14 December 2017

A Worm Brain in a Lego Robot Body

The brain is really little more than a collection of electrical signals. If we can learn to catalogue those then, in theory, you could upload someone's mind into a computer, allowing them to live forever as a digital form of consciousness. But it's not just science fiction. Sure, scientists aren't anywhere near close to achieving such a feat with but there's few better examples than the time an international team of researchers managed to do just that with the roundworm Caenorhabditis elegans. C. elegans is a little nematodes that have been extensively studied by scientists - we know all their genes and their nervous system has been analysed many times.

In 2014, a collective called the OpenWorm project mapped all the connections between the worm's 302 neurons and managed to simulate them in software. The ultimate goal of the project was to completely replicate C. elegans as a virtual organism. But they managed to simulate its brain, and then they uploaded that into a simple Lego robot. This Lego robot has all the equivalent limited body parts that C. elegans has - a sonar sensor that acts as a nose, and motors that replace the worm's motor neurons on each side of its body. Amazingly, without any instruction being programmed into the robot, the C. elegans virtual brain controlled and moved the Lego robot.

More information:

11 December 2017

Starbucks AR Experience

Starbucks has ordered up a venti cup of AR to make the visit more interactive. The company's new Reserve Roastery in Shanghai, will be the first Starbucks location to employ AR powered by Alibaba Group's scene recognition platform to integrate the on-site and online customer experiences. Shoppers can point the cameras of their mobile devices at points of interest and use the Roastery's web app or Alibaba's Taobao app to access AR content about Starbucks and coffee.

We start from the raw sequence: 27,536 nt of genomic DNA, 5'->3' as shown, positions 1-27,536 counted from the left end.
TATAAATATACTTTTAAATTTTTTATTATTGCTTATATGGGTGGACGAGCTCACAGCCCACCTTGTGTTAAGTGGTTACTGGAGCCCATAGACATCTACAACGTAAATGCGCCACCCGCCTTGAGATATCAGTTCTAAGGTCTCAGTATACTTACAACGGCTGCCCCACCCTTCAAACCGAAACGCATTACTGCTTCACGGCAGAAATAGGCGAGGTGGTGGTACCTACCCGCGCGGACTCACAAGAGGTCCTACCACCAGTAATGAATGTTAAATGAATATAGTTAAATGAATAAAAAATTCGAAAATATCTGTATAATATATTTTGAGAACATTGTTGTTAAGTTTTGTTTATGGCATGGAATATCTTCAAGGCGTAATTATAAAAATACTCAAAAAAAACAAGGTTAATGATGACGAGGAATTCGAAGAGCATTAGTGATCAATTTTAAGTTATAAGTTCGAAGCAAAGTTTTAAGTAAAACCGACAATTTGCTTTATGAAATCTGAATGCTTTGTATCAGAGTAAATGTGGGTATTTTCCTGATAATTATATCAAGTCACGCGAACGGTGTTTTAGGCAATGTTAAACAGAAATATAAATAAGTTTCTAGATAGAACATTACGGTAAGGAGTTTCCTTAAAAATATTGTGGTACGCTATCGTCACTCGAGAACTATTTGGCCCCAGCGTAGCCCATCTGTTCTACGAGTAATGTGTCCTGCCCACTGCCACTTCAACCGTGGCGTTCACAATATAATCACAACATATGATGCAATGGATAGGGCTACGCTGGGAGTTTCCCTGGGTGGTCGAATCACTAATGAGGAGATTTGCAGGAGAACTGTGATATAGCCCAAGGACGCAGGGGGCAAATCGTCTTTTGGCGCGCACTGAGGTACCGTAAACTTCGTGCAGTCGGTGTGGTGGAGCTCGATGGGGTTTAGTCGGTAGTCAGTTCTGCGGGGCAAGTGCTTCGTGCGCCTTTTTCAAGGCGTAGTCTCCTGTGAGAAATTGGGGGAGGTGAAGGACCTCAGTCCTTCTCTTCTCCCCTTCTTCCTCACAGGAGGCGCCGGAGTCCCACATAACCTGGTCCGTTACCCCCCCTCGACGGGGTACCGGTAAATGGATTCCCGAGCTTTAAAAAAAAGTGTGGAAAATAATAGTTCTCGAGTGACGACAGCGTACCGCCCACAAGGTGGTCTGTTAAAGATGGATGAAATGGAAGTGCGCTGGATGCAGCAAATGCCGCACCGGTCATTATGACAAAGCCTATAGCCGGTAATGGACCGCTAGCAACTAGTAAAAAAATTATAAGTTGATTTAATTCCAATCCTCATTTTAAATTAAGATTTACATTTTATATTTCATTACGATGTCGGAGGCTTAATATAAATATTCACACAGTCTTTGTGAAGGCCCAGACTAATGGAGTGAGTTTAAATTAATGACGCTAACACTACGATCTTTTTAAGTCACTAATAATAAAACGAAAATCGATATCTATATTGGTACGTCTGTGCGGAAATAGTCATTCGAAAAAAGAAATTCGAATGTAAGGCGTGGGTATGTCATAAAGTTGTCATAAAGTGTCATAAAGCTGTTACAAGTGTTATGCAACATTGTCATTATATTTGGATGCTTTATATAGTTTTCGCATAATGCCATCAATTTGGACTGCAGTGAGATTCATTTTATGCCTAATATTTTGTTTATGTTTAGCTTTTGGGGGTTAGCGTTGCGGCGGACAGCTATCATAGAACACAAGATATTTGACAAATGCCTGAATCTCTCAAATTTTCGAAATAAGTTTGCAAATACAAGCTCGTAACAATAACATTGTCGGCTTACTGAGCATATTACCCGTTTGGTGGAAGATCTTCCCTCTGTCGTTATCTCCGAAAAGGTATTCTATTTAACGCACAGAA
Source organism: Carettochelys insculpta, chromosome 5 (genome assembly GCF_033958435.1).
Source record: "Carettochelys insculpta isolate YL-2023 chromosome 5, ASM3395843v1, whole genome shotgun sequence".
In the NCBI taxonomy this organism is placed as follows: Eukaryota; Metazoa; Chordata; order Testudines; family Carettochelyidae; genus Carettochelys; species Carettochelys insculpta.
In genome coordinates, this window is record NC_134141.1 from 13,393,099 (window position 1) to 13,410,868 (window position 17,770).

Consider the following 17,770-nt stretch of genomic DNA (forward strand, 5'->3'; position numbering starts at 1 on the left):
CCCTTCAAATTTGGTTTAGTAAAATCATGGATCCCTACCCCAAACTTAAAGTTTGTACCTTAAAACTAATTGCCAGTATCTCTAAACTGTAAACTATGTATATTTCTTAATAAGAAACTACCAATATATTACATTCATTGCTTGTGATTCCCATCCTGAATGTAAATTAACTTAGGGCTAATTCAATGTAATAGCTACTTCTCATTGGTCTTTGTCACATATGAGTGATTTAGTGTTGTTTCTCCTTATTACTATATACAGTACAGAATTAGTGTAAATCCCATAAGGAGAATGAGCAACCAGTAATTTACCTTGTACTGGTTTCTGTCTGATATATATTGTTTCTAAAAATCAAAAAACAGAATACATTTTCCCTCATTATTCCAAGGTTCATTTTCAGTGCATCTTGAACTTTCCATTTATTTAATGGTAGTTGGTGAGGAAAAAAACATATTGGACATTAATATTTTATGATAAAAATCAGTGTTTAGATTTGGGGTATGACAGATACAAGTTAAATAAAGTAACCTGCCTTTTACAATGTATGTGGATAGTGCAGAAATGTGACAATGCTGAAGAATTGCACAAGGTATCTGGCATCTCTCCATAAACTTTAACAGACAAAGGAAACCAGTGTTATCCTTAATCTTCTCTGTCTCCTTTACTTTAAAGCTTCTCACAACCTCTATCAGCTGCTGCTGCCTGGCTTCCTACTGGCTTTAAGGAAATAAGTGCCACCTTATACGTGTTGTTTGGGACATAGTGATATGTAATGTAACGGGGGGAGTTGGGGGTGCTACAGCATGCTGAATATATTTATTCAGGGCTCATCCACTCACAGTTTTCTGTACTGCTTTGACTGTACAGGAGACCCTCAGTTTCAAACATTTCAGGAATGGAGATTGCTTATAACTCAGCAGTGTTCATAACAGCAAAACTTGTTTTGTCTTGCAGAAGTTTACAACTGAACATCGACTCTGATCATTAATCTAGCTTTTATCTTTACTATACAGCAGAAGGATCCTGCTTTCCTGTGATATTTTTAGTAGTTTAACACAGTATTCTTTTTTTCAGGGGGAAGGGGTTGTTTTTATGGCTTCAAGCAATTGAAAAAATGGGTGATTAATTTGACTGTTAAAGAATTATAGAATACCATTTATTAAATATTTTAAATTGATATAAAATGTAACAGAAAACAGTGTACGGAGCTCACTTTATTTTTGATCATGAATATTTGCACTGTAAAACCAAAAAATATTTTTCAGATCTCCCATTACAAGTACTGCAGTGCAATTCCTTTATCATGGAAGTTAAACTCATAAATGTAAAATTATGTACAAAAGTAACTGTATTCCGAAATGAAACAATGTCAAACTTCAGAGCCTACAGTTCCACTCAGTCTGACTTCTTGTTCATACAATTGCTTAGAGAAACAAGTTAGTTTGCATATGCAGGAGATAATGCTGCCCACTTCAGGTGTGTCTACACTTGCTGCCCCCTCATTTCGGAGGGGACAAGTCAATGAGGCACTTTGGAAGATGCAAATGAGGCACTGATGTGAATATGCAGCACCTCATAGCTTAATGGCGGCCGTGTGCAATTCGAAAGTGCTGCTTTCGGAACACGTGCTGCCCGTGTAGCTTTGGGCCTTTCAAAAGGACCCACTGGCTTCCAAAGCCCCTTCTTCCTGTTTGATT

The AR platform also provides a digital menu that displays details of the coffee bars, brewing techniques, and more. Access to the experience is more convenient for users of the Taobao app. Using its location-tracking feature, the app notices when users enter the location, and then serves up site content. Moreover, Starbucks has added an element of gamification to the experience, challenging customers to collect digital badges and earn a custom Roastery filter.

More information:

10 December 2017

AR Twitter

News travels fast on Twitter, making it one of the most powerful social media channels for disseminating or collecting information. Now, you can immerse yourself in the data firehose of Twitter in augmented reality AR). The Twitter client gives users the ability to perform a few basic functions in AR, including zooming into the wall by moving their iPhone (or iPad) closer to the virtual display, and tapping on tweets to extract them from the wall and view replies.

Users can also compose tweets, retweet and like tweets, reply to tweets, view mentions, and even perform searches. However, the app is missing a few features, such as the ability to follow links to other sites, one of the key features on Twitter. Also, while pictures are visible, I wasn't able to view videos or gifs. This is a great peek at the future of immersive social media. But, as it stands today, it's more of a gimmick than a utility.